Excessive Heat Warning at Hoover Dam, Arizona. © David McNew / Greenpeace
Large portions of the West are now classified as being in “exceptional drought”, the most extreme drought category. Many major reservoirs have reached historic low levels and fire officials are warning that another devastating wildfire season has already begun. Hoover Dam, Arizona/Nevada border, United States. © David McNew / Greenpeace

In the first week of June 2024, searing heat in 80 countries broke temperature records – either monthly or for all time. Heatwaves scorched the US, the Mediterranean, Southern Europe, North Africa, Asia and the Middle East. Aswan in Egypt hit 50.9°C – an all time record – on the 7th June.

Record-breaking heat is not just uncomfortable. Like fires and floods, it is deadly.

Weather events such as these are becoming more extreme, turbocharged by the dirty business of the fossil fuel industry. They hit us stronger and faster than before. They set a grim picture for future generations, as extreme weather contributes to the spread of disease, increased death rates, astronomical financial costs, disruption in agriculture and food supplies, displacement of people, and exacerbation of inequality.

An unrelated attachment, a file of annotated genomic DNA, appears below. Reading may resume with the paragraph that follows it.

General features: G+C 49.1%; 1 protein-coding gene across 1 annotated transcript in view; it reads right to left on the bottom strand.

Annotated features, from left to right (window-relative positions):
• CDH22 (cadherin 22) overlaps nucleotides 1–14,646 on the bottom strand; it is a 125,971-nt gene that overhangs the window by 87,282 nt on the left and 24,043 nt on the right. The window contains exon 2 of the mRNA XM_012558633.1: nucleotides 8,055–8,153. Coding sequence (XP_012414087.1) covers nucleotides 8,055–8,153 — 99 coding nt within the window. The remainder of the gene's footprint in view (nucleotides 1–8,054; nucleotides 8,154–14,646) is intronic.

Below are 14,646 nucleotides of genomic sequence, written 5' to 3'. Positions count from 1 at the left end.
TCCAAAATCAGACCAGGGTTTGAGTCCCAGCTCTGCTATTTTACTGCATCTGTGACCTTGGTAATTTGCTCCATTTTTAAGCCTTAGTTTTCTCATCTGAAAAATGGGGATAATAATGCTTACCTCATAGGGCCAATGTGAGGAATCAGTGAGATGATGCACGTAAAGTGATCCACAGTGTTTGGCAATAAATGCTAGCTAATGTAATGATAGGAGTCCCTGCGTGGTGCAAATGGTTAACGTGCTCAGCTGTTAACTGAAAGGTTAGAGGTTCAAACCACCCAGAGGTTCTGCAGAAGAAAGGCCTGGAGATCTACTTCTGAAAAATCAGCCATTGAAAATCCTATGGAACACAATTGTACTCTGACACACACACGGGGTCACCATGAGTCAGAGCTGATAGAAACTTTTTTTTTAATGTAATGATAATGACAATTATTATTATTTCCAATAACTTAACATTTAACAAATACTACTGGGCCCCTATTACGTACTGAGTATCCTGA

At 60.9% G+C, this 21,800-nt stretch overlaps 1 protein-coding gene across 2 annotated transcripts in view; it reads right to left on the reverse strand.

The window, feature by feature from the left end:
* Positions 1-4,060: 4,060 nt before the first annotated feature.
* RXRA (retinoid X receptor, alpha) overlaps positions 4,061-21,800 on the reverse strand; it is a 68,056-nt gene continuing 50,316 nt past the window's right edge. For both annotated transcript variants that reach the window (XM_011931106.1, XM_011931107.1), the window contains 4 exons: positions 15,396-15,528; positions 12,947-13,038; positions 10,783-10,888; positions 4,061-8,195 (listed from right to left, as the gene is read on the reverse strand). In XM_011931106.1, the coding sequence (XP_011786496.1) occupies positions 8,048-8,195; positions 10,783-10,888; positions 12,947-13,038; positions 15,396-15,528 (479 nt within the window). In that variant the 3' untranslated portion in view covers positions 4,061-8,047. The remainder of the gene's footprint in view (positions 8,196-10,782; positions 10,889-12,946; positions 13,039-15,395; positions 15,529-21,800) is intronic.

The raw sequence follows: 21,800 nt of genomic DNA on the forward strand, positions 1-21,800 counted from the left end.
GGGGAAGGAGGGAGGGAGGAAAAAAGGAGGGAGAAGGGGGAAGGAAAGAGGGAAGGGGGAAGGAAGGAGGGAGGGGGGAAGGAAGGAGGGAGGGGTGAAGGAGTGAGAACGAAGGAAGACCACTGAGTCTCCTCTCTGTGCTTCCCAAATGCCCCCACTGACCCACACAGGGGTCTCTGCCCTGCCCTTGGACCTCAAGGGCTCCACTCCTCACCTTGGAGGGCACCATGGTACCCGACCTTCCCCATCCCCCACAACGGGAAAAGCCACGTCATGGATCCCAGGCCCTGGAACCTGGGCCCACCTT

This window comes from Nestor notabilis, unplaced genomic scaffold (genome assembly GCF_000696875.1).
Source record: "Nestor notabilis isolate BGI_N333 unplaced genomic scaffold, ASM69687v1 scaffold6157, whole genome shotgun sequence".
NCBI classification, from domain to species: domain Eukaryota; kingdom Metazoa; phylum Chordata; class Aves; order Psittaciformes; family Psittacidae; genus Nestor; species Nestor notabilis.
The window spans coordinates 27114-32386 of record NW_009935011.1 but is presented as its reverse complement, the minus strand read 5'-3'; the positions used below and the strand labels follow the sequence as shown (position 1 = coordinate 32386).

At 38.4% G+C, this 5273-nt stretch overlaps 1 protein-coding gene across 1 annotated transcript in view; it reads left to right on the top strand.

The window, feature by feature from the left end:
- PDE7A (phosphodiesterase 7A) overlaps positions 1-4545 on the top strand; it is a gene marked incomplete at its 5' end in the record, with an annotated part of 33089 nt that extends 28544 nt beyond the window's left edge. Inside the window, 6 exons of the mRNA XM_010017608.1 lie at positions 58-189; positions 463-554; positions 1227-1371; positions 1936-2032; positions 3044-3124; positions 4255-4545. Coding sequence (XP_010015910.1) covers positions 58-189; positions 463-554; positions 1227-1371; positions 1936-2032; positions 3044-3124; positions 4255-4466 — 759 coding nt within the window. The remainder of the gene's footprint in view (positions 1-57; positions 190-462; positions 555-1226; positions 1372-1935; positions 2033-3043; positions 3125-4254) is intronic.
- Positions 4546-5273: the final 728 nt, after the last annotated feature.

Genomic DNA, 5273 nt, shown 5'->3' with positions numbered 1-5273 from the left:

Extreme weather events serve as a stark warning; they profoundly disrupt life as we know it, leaving impacted communities to bravely handle the aftermath. And in more ways that we might think.

1. In 2023 the world experienced over 120 extreme weather events, costing US$ 301 billion

Typhoon Doksuri was reportedly the costliest EWE of the year, costing a staggering US$ 18.5 billion and leaving a trail of destruction across Taiwan and the Philippines before rampaging Mainland China. In September 2023,  Storm Daniel caused devastating losses across Greece and Libya to the tune of US$ 10 billion and, according to Yale University, it has been Africa’s deadliest storm in recorded history. A month later, Hurricane Otis ravaged Acapulco, Mexico, costing a shocking US$ 15 billion in damages.  

2. Deepening inequalities: affected communities pay while fossil fuel companies profit 

BP, Shell, Exxon, Total and ENI among others, are turbo-charging the climate crisis with fossil fuel emissions that drive extreme weather events, hitting poorer communities that aren’t as well-equipped to handle the aftermath. 

Yet, these companies have barely contributed to loss and damage finance efforts that could fund recovery initiatives. Such companies pay nothing for the consequences of climate chaos, all while fuelling climate change disinformation.